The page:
Realistically, it is only your company who can best provide your customers with a centralized source for helpful profiles usable with your products.

You're not marketing your product to these third-party software developers who produce the titles with which your customers are hoping to benefit from using your products with. You're also not marketing exclusively to your own hardware and software engineers who obviously deeply understand the potential utility they made inherent in their design. You're marketing to the yet-to-be-proficient end-user a potentially enhanced customizable personal interface between themselves and the various software we aspire to use it with. It's obvious that the original vision included an infrastructure for the sharing of accumulated examples of customer created profiles useable with the practically limitless possibility of games and other programs they believed your products give us some benefit.

While there are many exceptions, most of us don't have either the inclination or ability to invest the excessive necessary personal burden that accompanies the higher price of your product in order to fully enjoy its potential. If you would have invested equally in this as with product engineering, supply chain logistics, and marketing, your product marketability value, and your profits would now, as well as in the future be much higher. You didn't, and your product is not essentially complete.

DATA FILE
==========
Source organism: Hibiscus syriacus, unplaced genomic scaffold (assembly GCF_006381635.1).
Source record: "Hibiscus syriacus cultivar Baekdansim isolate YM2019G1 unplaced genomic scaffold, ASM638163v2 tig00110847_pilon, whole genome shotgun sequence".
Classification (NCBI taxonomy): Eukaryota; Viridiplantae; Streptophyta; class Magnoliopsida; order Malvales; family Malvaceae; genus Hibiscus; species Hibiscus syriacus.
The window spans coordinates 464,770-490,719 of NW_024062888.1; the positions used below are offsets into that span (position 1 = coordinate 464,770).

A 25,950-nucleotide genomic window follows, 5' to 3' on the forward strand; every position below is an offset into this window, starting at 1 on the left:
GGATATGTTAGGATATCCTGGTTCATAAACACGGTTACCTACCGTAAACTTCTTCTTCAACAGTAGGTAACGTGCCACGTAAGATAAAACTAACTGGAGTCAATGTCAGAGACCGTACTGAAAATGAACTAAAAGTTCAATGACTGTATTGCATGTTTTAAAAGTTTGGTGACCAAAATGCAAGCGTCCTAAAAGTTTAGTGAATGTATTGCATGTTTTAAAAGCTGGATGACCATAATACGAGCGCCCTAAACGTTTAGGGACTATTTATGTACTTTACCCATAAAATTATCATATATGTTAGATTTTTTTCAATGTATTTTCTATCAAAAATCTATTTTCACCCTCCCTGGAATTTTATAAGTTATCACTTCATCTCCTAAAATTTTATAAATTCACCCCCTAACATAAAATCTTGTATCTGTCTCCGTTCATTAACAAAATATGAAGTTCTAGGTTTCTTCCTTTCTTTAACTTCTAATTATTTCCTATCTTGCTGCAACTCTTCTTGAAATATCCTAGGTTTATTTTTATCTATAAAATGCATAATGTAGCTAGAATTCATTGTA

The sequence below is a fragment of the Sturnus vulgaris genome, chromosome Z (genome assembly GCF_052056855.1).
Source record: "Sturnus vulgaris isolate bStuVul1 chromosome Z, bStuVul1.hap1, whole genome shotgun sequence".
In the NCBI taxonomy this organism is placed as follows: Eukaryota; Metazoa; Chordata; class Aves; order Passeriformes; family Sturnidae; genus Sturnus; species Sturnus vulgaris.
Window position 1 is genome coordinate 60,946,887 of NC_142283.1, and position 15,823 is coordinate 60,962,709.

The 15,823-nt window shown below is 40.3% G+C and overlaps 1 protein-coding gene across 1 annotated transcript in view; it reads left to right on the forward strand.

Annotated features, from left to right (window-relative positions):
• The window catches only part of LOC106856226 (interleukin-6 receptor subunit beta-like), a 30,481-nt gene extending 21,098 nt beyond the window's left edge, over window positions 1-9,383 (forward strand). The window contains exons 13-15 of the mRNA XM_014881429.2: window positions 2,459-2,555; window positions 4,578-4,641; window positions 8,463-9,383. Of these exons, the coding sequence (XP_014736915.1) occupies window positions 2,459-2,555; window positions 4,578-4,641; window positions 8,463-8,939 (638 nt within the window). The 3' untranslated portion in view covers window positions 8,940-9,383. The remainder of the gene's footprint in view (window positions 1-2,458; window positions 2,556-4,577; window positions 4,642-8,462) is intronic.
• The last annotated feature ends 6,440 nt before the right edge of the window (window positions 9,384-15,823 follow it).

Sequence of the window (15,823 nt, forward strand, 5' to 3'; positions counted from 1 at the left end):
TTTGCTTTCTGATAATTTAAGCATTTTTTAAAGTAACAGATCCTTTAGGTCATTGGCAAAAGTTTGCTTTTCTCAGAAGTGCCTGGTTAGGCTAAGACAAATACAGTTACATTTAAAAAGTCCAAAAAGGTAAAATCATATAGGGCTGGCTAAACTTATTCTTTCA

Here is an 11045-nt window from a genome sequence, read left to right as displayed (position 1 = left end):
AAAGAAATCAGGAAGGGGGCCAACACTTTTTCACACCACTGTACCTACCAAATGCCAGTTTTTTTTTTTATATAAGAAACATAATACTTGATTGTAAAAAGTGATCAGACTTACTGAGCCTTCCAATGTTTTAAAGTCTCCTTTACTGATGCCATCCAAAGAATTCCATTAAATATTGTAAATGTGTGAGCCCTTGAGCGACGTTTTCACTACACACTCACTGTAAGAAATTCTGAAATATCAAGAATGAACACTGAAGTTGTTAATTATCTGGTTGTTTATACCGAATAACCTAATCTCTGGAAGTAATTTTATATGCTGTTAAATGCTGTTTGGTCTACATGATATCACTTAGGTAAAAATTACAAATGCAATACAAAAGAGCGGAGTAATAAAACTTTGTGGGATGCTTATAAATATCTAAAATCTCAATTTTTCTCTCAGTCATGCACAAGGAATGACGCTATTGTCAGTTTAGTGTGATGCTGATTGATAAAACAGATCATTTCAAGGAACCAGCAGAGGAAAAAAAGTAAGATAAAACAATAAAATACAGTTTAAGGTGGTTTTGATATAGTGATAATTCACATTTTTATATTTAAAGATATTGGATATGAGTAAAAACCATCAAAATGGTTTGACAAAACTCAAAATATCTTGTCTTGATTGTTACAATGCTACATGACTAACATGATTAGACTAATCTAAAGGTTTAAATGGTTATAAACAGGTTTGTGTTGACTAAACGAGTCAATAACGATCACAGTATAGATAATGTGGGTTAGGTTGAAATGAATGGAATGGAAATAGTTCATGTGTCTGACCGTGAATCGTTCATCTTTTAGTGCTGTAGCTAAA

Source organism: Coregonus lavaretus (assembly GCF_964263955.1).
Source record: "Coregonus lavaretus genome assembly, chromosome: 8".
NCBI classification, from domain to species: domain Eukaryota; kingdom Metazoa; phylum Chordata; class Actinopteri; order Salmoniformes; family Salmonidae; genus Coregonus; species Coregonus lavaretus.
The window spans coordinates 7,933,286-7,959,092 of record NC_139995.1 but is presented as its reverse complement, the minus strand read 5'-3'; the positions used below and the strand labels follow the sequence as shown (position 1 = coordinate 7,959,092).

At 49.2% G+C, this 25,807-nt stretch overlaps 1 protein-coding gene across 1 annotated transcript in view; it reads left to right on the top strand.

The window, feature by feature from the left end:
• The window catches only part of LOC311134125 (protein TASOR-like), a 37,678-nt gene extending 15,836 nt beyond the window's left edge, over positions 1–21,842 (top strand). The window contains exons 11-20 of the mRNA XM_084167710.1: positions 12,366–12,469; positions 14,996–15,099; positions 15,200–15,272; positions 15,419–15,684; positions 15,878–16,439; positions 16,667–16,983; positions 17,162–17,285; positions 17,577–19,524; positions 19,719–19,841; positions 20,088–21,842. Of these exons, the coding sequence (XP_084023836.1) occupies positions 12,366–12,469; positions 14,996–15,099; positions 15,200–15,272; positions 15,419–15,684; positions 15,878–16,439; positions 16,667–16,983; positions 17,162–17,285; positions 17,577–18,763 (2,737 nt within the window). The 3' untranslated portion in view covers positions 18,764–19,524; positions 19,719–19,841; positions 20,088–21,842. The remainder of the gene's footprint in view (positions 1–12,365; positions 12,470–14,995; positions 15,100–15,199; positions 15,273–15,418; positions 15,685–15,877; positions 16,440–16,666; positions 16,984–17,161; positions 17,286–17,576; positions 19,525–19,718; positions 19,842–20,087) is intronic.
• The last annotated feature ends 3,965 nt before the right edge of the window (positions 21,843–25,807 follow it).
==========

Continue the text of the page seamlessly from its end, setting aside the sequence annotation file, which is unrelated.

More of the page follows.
With the withdrawal of managed universal access to user-created and shared profiles, it is an increased burden you've chosen to fully include in every package and pass on to each of your customers. Your company failed to invest sufficiently in this crucial part of your end-product, and it failed. Instead of fixing it, you seem to have simply tried to pass your burden to the software developers of the titles your users are purchasing your products to hope for a positively enhanced experience with.

Software titles aren't realistically going to do your job right. You need to. You don't need to pay programmers to create the profiles either. The flexibility is one of the features, but the full burden on the end-user to develop usable profiles is not so nearly as useful.

Give us the infrastructure (do it right this time) of a quality implemented, centralized, organized, and easily accessible source of end-user provided and reviewed profile sharing. This is the important missing link between your customers and your hardware. Ask your marketing geniuses if this is not self-evident. Moreover, this represents the clear character of your company - failing to deliver the full value of a product that was initially promised. This is as important as the engineering of the hardware.

Don't let electrical engineers interface with the customer. You need to provide us a heavier layer of interpretation and insulation. Translating quality engineering into usability is a complete and finished product that will better serve your own interests by delivering an overall better value. This is clear opportunity for improvement that will pay off in the end.